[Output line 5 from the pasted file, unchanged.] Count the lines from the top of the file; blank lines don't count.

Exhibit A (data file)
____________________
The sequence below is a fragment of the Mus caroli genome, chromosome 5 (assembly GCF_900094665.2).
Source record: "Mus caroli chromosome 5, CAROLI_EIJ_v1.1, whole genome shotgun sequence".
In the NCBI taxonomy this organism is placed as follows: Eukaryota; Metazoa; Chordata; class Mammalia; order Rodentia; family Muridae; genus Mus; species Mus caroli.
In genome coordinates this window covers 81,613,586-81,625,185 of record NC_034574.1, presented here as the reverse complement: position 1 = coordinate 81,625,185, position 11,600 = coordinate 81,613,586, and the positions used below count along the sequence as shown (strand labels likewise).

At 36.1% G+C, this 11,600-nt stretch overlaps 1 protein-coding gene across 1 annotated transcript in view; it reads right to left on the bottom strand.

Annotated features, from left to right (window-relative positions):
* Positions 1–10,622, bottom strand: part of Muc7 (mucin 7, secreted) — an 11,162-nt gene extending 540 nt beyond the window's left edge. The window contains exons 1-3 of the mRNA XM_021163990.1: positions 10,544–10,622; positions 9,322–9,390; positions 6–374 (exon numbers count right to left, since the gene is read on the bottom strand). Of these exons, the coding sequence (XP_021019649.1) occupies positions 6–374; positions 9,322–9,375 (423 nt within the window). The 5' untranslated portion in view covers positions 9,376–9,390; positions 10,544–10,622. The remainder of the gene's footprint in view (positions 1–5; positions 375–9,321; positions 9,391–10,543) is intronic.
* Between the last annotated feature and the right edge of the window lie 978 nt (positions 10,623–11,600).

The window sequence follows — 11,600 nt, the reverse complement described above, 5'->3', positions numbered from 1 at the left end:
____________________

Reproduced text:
At 36.1% G+C, this 11,600-nt stretch overlaps 1 protein-coding gene across 1 annotated transcript in view; it reads right to left on the bottom strand.